Look then for the heaviest part of the neg. When you print that neg for min/time-max black through clear film, that should be the highest tone in the print.
Now look at the contact sheet and see how those tones relate on the contact sheet. (Your contact sheet should have already been exposed for min/max black time.) If the tones "fall" where they should, you are good to go with your first exposure. If not, you must use contrast-grade changes (and new max/black time )to get those tones as close as you can. After that, , local controls, or developer manipulation to get the tones where you wish them to fall exactly on the paper.
Other people go the opposite direction and find a time for the high tones; then resort to the changes and manipulations. The old lab rats (some who had been printing before glass plate negs were supplanted by this here new-fangled sheet film came in) with whom I worked back in the early 1960s taught me that was the way to go, by laying the foundation tone and "working up." Hope that makes sense.
John, Mount Vernon, Virginia USA
A few additional tips to those already posted:
A) Usual contrast gradient of fine-art negatives is around 0.8 to 0.6, what that means is that they will have less contrast than you saw in the scene. You will get this back when you print, but if your negatives look dull, thats probably normal. A vivid contrsty negative that looks like a nice inverse of what you originally saw may actually be a pain to print.
B) In many years of looking at negatives on a light table (30+ years), the one thing that I cannot always know is over-exposure. Usually not a problem with modern films, but lately I used some narrow range films.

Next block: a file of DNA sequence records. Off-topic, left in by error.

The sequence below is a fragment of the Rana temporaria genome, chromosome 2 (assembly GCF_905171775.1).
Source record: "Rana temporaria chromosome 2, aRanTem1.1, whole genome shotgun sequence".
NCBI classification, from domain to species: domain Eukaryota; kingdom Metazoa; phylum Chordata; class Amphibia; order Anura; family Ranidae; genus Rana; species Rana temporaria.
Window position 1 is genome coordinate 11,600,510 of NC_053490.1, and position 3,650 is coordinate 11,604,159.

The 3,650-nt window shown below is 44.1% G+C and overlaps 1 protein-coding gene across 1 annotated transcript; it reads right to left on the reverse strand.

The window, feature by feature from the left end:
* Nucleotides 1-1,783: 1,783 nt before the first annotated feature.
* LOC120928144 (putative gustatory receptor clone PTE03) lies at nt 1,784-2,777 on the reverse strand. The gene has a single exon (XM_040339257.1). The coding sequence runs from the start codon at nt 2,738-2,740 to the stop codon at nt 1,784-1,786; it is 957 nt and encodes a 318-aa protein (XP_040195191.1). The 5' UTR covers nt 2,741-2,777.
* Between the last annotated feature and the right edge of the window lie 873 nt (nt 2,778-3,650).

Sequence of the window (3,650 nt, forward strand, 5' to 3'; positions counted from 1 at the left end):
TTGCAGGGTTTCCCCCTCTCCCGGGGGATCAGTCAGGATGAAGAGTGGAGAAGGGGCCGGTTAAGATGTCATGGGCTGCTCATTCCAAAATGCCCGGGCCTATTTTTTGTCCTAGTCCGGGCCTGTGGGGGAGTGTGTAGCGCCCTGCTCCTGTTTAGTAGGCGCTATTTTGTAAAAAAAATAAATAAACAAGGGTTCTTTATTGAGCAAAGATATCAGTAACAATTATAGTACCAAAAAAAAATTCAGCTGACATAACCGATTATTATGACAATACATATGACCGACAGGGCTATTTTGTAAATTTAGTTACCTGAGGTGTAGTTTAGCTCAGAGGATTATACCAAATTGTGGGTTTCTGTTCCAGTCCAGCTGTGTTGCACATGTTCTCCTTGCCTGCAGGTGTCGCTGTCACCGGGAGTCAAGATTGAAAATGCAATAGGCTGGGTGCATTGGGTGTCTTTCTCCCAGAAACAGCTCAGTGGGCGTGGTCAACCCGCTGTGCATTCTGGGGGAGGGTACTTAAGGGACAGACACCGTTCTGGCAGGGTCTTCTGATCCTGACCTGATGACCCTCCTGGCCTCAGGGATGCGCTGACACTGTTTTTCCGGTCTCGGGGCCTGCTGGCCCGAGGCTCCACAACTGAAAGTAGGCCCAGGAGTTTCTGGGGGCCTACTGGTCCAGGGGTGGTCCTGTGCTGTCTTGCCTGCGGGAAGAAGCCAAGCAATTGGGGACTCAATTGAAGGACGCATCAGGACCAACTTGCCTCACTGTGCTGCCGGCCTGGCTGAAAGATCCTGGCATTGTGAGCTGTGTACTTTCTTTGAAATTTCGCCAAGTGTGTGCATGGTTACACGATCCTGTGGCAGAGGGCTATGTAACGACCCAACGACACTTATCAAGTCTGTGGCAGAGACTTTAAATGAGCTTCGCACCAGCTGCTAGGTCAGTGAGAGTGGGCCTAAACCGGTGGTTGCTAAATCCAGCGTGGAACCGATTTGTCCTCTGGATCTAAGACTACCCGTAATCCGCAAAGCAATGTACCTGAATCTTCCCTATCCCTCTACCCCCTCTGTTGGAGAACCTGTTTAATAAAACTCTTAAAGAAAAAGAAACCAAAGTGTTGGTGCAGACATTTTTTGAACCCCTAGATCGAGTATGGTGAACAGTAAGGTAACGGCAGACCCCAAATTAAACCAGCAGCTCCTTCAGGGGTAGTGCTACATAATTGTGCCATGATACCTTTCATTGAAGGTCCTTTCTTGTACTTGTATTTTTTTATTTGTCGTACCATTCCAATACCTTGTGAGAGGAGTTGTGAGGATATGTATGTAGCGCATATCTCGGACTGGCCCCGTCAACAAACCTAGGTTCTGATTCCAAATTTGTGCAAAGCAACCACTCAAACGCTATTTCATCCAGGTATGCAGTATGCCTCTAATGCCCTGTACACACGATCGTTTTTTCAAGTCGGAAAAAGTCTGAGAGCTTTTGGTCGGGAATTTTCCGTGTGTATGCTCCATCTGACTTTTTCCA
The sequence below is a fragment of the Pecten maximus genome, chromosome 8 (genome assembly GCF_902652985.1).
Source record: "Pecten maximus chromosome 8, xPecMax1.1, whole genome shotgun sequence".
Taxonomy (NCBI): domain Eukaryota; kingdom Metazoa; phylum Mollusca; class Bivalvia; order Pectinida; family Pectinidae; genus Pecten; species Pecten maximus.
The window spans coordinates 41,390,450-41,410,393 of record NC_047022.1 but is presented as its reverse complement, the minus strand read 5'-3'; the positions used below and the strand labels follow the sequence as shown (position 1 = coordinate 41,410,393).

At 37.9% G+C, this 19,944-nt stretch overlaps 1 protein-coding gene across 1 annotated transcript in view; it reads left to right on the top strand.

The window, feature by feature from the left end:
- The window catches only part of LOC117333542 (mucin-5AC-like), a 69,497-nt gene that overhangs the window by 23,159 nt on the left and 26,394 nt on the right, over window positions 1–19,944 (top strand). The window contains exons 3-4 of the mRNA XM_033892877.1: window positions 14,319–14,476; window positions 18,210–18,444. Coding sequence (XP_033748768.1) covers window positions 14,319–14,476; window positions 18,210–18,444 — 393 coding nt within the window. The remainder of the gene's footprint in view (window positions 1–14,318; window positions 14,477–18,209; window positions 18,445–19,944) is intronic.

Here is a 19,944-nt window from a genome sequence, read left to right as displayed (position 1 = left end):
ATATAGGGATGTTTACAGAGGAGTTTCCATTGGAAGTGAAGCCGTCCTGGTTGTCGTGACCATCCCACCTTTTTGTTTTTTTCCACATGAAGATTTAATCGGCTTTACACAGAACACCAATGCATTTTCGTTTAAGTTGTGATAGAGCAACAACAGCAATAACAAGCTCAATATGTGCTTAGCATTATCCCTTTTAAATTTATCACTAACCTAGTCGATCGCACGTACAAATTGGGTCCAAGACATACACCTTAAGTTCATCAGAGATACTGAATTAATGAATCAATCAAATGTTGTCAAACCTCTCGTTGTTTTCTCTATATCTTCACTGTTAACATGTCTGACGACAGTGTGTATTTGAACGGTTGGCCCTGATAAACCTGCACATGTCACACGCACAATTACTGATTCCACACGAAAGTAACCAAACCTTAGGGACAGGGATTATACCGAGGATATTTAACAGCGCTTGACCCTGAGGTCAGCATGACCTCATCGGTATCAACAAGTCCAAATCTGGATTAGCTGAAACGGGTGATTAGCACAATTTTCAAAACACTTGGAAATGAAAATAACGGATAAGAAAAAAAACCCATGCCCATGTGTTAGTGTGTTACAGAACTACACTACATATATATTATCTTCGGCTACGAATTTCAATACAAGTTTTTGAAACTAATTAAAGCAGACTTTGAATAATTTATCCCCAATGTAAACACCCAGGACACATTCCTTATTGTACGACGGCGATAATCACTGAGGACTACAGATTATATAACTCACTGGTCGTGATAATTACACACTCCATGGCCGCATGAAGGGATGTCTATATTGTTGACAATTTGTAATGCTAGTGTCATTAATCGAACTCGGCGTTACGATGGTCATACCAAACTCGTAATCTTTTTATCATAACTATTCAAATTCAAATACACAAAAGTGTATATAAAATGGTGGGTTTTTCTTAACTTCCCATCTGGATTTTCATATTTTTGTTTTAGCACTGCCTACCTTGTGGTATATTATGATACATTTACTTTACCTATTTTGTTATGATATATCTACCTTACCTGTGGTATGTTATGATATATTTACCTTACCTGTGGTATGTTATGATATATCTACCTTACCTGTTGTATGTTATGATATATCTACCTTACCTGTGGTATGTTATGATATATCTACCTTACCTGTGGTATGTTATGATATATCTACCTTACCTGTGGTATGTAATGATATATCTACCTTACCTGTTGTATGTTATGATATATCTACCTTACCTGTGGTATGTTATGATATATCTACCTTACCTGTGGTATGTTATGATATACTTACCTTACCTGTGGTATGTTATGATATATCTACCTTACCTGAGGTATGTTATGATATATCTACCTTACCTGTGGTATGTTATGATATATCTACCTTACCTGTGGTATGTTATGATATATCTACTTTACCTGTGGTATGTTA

C) How do you learn to know what is what?? Look back at the negative after you printed it. That is your feedback. If it was difficult to print then you now know what a negative that is difficult to print looks like. Etc. If it was easy to print then you now have an example of a negative that is easy to print.
I have an old Phil Davis book that shows a grid of negitves of the same scene with all permutations of over/under exposure and over/under development. That is good to see for a beginner. Subtlties are difficult to pick up on book reproductions of negatives, though.
If you can see the detail on the negative on a light table with a loupe where you wish it to be represented in the final print, then you at least know the possibilities for printing it. That in turn can be supported by the other main point of that article, which is making a low contrast work print that enables you to really see all that information that the negative can faithfully render.